#1. Start with a bang
Look, we have no time to waste. They say millennials have no attention span, but I think that’s applicable to all of us. Bird Box doesn’t waste a minute to start the action. As the movie opens the apocalyptic disaster gets rolling.
#2. Weave in a mystery
If you want an simple (not easy) way to carry your audience along, you can always thrown in a big mystery. This is the trick/formula of thrillers, horror, some adventure and definitely mystery movies and books. In Bird Box, everybody starts killing themselves and we have no idea why. Answering that question becomes the goal of the movie (and surviving it too, of course), and is the engine for our attention.
#3. Survival is a great motivation
In creative writing classes they tell you to give your main character a goal. What is it that they want? Make it clear and have the hero fight to get it. Well, let me tell you survival is the #1 motivator for anybody. If your hero is fighting for their life against an antagonist force (monsters, earthquakes, terrorists, etc), you have found the best . They say fear is a powerful motivator, and fear of death is probably the very best.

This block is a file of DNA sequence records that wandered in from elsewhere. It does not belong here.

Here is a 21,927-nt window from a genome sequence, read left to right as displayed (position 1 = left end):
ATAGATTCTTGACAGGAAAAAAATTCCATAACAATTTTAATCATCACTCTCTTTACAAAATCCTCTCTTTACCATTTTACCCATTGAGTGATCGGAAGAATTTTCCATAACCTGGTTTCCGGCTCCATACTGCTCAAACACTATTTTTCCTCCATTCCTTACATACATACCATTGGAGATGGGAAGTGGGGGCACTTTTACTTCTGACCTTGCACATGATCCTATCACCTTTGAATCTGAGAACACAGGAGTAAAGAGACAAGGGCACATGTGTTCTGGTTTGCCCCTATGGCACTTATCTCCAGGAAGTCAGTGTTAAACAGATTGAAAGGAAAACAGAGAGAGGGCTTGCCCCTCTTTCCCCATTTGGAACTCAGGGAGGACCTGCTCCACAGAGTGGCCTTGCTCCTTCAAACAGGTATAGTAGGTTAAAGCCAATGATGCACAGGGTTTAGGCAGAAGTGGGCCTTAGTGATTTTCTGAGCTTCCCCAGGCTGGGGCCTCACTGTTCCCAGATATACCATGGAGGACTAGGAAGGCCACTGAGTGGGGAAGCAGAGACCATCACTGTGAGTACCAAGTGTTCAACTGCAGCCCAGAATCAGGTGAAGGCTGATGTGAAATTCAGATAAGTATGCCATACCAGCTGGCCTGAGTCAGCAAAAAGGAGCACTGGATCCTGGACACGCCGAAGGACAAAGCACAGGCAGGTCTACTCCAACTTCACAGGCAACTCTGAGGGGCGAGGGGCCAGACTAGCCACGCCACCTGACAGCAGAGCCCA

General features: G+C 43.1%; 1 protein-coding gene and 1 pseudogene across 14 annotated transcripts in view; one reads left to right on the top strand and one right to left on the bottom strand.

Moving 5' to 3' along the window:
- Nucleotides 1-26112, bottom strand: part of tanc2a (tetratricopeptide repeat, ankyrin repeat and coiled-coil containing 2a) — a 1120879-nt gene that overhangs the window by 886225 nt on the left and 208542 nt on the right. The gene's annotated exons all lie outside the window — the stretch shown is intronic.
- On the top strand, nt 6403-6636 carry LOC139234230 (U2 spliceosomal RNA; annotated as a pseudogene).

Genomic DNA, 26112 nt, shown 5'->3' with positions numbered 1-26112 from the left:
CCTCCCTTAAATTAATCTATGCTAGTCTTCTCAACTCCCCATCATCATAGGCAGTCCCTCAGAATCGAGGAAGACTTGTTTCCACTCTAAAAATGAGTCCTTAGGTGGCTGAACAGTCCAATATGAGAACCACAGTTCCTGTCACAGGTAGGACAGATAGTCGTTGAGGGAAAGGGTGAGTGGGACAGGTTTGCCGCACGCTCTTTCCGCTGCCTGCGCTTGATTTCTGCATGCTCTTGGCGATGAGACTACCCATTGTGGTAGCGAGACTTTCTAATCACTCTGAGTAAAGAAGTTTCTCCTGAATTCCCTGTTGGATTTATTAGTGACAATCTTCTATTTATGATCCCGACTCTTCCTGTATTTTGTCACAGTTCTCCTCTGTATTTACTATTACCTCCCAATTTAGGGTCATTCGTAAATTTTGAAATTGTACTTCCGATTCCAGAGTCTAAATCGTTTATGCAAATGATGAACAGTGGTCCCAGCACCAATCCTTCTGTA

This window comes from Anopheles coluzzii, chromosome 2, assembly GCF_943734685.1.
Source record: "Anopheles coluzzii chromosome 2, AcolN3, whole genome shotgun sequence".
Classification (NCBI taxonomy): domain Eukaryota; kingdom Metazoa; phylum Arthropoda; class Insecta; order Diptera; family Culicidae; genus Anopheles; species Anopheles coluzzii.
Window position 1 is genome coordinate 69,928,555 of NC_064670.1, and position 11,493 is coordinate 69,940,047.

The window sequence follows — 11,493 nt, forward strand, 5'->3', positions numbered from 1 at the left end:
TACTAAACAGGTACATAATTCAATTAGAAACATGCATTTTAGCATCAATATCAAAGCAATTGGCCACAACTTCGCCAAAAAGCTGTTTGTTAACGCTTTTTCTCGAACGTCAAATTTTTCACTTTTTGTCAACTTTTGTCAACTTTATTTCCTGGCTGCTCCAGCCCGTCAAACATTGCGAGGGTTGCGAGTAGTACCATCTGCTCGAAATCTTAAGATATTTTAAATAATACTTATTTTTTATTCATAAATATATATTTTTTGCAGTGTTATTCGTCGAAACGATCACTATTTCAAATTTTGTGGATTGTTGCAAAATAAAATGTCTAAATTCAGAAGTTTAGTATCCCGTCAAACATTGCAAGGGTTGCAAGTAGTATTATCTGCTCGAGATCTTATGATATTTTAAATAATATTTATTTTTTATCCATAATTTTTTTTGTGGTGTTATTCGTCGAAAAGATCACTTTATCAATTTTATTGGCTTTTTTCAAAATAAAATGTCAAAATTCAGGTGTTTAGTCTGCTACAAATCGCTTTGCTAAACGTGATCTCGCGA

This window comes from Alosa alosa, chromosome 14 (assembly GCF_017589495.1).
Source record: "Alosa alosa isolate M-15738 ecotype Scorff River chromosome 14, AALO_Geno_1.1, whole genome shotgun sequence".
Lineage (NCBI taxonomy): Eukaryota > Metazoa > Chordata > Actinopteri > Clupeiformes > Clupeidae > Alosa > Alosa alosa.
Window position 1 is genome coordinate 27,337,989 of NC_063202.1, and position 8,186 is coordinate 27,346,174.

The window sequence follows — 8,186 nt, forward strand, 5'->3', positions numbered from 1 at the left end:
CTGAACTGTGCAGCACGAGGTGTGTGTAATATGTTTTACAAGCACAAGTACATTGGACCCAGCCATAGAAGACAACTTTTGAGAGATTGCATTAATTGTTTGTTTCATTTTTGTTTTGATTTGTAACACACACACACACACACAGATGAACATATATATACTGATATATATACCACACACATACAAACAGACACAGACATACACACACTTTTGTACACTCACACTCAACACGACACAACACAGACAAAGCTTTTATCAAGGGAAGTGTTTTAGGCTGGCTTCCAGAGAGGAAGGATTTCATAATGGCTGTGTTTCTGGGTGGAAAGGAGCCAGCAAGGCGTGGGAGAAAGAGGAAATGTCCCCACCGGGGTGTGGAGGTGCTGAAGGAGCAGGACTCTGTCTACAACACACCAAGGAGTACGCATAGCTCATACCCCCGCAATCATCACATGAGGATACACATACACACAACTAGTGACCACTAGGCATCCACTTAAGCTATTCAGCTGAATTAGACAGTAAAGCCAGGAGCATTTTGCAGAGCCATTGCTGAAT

#4. Drop clues
This trick is specially useful if you don’t want (or can’t) resolve your mystery by the end of the story. I won’t spoil the movie, but the ending is not clear, and the cause of the disaster is never fully explained. In order to avoid disappointing their audiences because of an unresolved conflict, Bird Box drops some hints as to what is the answer. There are two characters who speculate and explain what is causing all the deaths. These explanations, although unconfirmed, are consistent with the story and provide a sense of closure. This is great for movies that don’t want to show the “monster” or stories that have such a convoluted mystery that there is no plausible explanation and therefore is better to leave unexplained.